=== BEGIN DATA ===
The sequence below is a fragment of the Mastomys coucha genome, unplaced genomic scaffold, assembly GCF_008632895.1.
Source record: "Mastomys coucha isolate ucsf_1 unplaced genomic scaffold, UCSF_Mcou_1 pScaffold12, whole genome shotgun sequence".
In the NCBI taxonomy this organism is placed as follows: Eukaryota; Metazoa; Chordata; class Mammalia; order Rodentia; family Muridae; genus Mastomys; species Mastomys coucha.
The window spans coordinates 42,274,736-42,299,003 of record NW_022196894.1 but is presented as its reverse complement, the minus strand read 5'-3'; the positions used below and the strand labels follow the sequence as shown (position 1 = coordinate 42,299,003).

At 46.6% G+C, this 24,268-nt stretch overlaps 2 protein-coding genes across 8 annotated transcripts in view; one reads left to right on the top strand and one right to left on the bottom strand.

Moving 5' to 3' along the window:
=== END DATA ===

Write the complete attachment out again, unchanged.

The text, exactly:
The sequence below is a fragment of the Mastomys coucha genome, unplaced genomic scaffold, assembly GCF_008632895.1.
Source record: "Mastomys coucha isolate ucsf_1 unplaced genomic scaffold, UCSF_Mcou_1 pScaffold12, whole genome shotgun sequence".
In the NCBI taxonomy this organism is placed as follows: Eukaryota; Metazoa; Chordata; class Mammalia; order Rodentia; family Muridae; genus Mastomys; species Mastomys coucha.
The window spans coordinates 42,274,736-42,299,003 of record NW_022196894.1 but is presented as its reverse complement, the minus strand read 5'-3'; the positions used below and the strand labels follow the sequence as shown (position 1 = coordinate 42,299,003).

At 46.6% G+C, this 24,268-nt stretch overlaps 2 protein-coding genes across 8 annotated transcripts in view; one reads left to right on the top strand and one right to left on the bottom strand.

Moving 5' to 3' along the window: